Thursday, January 29, 2009

Checkride scheduled.

Well folks, it's been a long road full of updrafts and downdrafts, but I'm on the schedule for my checkride. The date is Feb. 6 from 12 to 4.

While there were some frustrating times, I'll have to say that learning to fly is overwhelmingly fun and rewarding. There's just something about nailing a landing that is unlike anything else I've ever done.

So, now I have a week to study for the oral portion of the test, and probably fly at least once more solo to polish up some rough spots. But, I feel confident that I'm ready.

This will be my last entry until after the checkride. Catch all you cool cats on the flip-flop!

Tuesday, January 27, 2009

Stage Check.

Today I completed the last item in the syllabus, the Stage 3 Checkride.

The check instructor, Dan, had me depart the pattern and head to the practice area for some maneuvers. We did a steep turn, in which I gained 150 feet in altitude (100 is allowed) so he let me start over. I did a steep turn in each direction and stayed within the speed, altitude, and heading constraints. We then did some slow flight, which is flight near stall speeds. That also went well. My power off and power on stalls were good, as well as my response to a partial-power emergency.

After that, we did a nice little turn-around-a-point, which I nailed and then we headed back to the airport for takeoffs and landings. I did a short-field landing, hitting my mark PERFECTLY (thank you very much), and a soft field takeoff, which was a little shaky but adequate. Dan had me do a soft field landing (land as softly as possible, no brakes) and I managed to set the plane down as smooth as silk.

We filled out some paperwork and Dan, signed me off to take the final Check Ride. The next step is an "audit" with my CFI to make sure my paperwork, lessons, and endorsements are all in order. Then I'll schedule my checkride with Marsha (head CFI) and I'll be a Private Pilot.

Logbook: Logshare

Total Hours: 53.0
Solo Hours: 12.2
Cross Country: 9.8
Simulated Instrument: 3.0
Day Landings: 111
Night Landings: 10

Wednesday, January 21, 2009

Wayback machine.

Awhile ago I posted my long solo xc landings video, but I've had some requests for a takeoff video. Here is my takeoff from Brainerd (BRD). It's not the straightest takeoff in the world, but I assure you my takeoffs now are a lot better. Enjoy!

Monday, January 19, 2009

Quick before the snow gets here!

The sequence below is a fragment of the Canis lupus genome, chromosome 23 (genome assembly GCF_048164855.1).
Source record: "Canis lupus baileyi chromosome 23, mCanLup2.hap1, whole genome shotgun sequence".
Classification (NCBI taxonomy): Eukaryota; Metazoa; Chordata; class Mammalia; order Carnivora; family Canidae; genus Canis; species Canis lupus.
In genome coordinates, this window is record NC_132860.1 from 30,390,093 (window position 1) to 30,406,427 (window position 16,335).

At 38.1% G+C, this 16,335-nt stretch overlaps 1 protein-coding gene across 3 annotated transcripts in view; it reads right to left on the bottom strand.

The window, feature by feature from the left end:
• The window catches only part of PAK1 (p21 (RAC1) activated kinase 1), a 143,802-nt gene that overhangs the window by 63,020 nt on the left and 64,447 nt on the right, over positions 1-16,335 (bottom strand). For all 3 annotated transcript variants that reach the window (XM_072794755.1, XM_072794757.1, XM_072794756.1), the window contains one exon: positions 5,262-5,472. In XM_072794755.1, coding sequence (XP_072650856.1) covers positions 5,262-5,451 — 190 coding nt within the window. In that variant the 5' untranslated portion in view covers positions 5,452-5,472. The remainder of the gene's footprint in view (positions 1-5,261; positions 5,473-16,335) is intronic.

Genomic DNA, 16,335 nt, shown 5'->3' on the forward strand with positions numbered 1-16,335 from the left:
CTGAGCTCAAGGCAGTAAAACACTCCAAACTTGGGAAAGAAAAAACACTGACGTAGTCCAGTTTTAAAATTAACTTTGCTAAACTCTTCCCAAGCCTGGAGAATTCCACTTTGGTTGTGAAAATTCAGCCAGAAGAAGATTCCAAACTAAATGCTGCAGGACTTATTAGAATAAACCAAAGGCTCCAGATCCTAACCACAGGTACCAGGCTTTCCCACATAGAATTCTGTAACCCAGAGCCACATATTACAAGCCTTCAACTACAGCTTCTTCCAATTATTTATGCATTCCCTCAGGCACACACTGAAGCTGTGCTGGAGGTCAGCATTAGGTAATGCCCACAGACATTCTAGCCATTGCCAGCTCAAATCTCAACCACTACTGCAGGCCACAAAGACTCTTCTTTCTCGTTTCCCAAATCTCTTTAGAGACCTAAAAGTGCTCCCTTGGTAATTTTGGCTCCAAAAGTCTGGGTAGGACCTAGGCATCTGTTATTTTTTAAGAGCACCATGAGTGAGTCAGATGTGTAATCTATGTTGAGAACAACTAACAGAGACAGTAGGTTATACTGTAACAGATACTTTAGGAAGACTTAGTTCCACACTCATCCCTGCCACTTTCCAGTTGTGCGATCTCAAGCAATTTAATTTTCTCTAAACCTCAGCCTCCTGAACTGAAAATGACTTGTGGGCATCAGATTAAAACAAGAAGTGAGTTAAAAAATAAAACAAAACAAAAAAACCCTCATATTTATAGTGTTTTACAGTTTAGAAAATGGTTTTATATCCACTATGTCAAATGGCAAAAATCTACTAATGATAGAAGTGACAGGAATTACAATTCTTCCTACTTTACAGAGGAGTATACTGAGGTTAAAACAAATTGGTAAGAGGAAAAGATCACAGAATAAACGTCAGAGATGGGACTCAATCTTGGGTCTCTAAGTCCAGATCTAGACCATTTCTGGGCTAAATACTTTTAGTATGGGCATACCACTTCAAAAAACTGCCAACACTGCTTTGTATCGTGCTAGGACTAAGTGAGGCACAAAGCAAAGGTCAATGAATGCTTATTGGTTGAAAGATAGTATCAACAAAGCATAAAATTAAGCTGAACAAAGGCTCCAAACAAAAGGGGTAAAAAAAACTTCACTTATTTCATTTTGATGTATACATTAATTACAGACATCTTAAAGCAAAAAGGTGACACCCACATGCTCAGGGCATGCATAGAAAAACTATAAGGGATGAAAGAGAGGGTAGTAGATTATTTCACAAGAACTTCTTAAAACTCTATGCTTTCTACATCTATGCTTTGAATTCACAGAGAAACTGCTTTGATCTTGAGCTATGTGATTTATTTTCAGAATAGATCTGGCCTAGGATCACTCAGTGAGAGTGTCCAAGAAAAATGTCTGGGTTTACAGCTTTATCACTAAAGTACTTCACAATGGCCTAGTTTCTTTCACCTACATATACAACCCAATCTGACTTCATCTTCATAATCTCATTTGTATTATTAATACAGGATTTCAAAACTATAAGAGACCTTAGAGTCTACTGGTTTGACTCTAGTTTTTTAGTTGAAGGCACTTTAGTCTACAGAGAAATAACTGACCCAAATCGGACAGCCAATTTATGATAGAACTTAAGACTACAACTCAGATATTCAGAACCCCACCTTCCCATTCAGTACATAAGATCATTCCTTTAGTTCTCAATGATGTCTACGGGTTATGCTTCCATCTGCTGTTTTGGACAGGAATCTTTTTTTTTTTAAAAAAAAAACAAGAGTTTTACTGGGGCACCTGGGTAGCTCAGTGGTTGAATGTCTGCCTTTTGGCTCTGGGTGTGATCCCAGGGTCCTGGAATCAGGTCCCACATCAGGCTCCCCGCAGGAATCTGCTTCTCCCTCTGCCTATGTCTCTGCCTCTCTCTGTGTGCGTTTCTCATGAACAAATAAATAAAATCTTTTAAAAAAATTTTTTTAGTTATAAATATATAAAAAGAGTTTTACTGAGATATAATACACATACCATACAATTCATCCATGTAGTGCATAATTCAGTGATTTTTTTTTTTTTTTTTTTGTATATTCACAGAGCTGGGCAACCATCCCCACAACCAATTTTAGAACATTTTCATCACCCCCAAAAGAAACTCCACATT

After not flying for a few weeks, I finally flew again today with Peter to knock the rust off and get my mind right for the remaining items in my student pilot career.

Sadly, the batteries in my GPS tracker went kaput so again, I don't have a track for you (boo hiss).

We did a review on short field landings and ground reference, and overall flying the plane. We also did a soft field takeoff which, in the past, I've been shakey on, but today I nailed it pretty good. Overall I'm feeling pretty good about finishing up, but what worries me is the weather.

Take today, for instance. We had partly sunny skies with almost no wind, but snow flurries to the west. The weather was moving north to south, so it looked like we'd be fine in the practice area. After our maneuvers, we started heading back to Flying Cloud Airport. Both of us noticed the clouds and snow tightening like a noose around the airport. The snow wasn't heavy, but visibility went from 10+ miles to maybe 3-5. The funny thing was, though, that the airport was this isolated island of clear weather. It was the darnedest thing I've ever seen. We flew a normal pattern and I did what would have been a good short field landing, except I held it off too long and floated unnecessarily. I was trying to make a soft landing again...which is NOT a requirement of the short field. If I would have just let it thump down on the runway, I would have been fine.

So, Wednesday I'm flying solo to Glencoe airport (GYL) to practice short fields at an unfamiliar airport so that I can concentrate on doing it right. And yes, I'll put new batteries in my GPS tracker.

Thursday, January 15, 2009

Thirty Below.

That's right, it got to -30°F last night and it's still only -27°F right now (9am). So, no flying until next week when it warms up.

Global warming my ASS.

Tuesday, January 6, 2009

Ice Road Pilots.

Screw the ice, it's time to fly.

I slipped around the taxiways and runways today and finally figured out the short field landing, I hope. Anyway, I did three landings, and hit my target all three times.

I'm going to fly again with Peter to review a bunch of things I haven't done in awhile, and then take the remedial stage check and the checkride. Again, the weather will dictate the time frame but I'm hoping to have my certificate before Christmas of 2009.

Monday, January 5, 2009

A new perspective.

It's been awhile since I last flew, so when the weather turned out to be gorgeous today, I was fairly upbeat. On the way to the airport, Peter called me and said the runways were pretty icy. I said I was on the way and let's evaluate the situation when I get there.

Well, there were some pireps saying that the runway braking action was fair, so we gave it a shot. The taxiways were glare ice so I had to be super careful. It turns out that the runways weren't much better. After a white knuckle takeoff (the plane wanted to skid down the runway), and a tense but successful short-field landing, we decided to abort the flight. I'd hate to tempt fate by being too impatient to wait for better runway conditions.

I'm flying again tomorrow, so hopefully the ice will have retreated a little by then.